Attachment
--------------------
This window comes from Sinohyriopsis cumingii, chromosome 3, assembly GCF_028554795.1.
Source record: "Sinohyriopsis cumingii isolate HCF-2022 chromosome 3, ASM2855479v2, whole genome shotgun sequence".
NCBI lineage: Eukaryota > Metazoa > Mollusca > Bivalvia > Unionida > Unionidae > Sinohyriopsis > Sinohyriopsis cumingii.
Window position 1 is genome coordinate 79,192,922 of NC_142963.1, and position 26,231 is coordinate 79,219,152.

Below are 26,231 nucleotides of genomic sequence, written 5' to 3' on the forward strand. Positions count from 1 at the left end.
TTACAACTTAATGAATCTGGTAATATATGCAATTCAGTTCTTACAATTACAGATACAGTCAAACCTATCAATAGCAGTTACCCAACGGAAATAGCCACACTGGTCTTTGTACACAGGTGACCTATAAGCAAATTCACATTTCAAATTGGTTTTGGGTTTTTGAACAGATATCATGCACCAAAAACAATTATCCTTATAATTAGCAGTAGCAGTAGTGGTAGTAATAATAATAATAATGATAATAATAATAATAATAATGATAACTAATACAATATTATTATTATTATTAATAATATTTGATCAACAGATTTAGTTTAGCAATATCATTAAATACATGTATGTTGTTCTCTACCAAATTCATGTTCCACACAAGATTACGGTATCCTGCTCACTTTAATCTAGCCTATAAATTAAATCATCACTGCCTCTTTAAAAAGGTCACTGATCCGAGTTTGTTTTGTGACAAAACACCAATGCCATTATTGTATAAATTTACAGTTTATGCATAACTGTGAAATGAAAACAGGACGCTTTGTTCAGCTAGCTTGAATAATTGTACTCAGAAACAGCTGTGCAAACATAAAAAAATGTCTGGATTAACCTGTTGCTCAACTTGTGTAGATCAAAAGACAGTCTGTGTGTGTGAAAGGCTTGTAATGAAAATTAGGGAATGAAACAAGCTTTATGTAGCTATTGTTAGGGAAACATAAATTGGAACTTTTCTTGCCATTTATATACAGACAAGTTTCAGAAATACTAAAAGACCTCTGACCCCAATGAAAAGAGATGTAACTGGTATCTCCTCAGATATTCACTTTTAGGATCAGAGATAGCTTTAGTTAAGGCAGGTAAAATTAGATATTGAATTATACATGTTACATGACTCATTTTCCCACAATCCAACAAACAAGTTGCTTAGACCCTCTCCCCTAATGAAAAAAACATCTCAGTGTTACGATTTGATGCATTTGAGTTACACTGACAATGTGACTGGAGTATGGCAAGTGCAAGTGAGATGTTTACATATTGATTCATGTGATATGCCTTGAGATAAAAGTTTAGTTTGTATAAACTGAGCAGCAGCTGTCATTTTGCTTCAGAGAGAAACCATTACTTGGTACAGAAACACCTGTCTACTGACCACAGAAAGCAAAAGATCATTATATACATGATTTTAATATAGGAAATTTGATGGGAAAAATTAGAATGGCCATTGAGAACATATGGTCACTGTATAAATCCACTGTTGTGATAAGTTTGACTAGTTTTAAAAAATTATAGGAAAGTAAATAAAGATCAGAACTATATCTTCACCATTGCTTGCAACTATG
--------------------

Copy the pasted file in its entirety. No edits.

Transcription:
This window comes from Sinohyriopsis cumingii, chromosome 3, assembly GCF_028554795.1.
Source record: "Sinohyriopsis cumingii isolate HCF-2022 chromosome 3, ASM2855479v2, whole genome shotgun sequence".
NCBI lineage: Eukaryota > Metazoa > Mollusca > Bivalvia > Unionida > Unionidae > Sinohyriopsis > Sinohyriopsis cumingii.
Window position 1 is genome coordinate 79,192,922 of NC_142963.1, and position 26,231 is coordinate 79,219,152.

Below are 26,231 nucleotides of genomic sequence, written 5' to 3' on the forward strand. Positions count from 1 at the left end.
TTACAACTTAATGAATCTGGTAATATATGCAATTCAGTTCTTACAATTACAGATACAGTCAAACCTATCAATAGCAGTTACCCAACGGAAATAGCCACACTGGTCTTTGTACACAGGTGACCTATAAGCAAATTCACATTTCAAATTGGTTTTGGGTTTTTGAACAGATATCATGCACCAAAAACAATTATCCTTATAATTAGCAGTAGCAGTAGTGGTAGTAATAATAATAATAATGATAATAATAATAATAATAATGATAACTAATACAATATTATTATTATTATTAATAATATTTGATCAACAGATTTAGTTTAGCAATATCATTAAATACATGTATGTTGTTCTCTACCAAATTCATGTTCCACACAAGATTACGGTATCCTGCTCACTTTAATCTAGCCTATAAATTAAATCATCACTGCCTCTTTAAAAAGGTCACTGATCCGAGTTTGTTTTGTGACAAAACACCAATGCCATTATTGTATAAATTTACAGTTTATGCATAACTGTGAAATGAAAACAGGACGCTTTGTTCAGCTAGCTTGAATAATTGTACTCAGAAACAGCTGTGCAAACATAAAAAAATGTCTGGATTAACCTGTTGCTCAACTTGTGTAGATCAAAAGACAGTCTGTGTGTGTGAAAGGCTTGTAATGAAAATTAGGGAATGAAACAAGCTTTATGTAGCTATTGTTAGGGAAACATAAATTGGAACTTTTCTTGCCATTTATATACAGACAAGTTTCAGAAATACTAAAAGACCTCTGACCCCAATGAAAAGAGATGTAACTGGTATCTCCTCAGATATTCACTTTTAGGATCAGAGATAGCTTTAGTTAAGGCAGGTAAAATTAGATATTGAATTATACATGTTACATGACTCATTTTCCCACAATCCAACAAACAAGTTGCTTAGACCCTCTCCCCTAATGAAAAAAACATCTCAGTGTTACGATTTGATGCATTTGAGTTACACTGACAATGTGACTGGAGTATGGCAAGTGCAAGTGAGATGTTTACATATTGATTCATGTGATATGCCTTGAGATAAAAGTTTAGTTTGTATAAACTGAGCAGCAGCTGTCATTTTGCTTCAGAGAGAAACCATTACTTGGTACAGAAACACCTGTCTACTGACCACAGAAAGCAAAAGATCATTATATACATGATTTTAATATAGGAAATTTGATGGGAAAAATTAGAATGGCCATTGAGAACATATGGTCACTGTATAAATCCACTGTTGTGATAAGTTTGACTAGTTTTAAAAAATTATAGGAAAGTAAATAAAGATCAGAACTATATCTTCACCATTGCTTGCAACTATG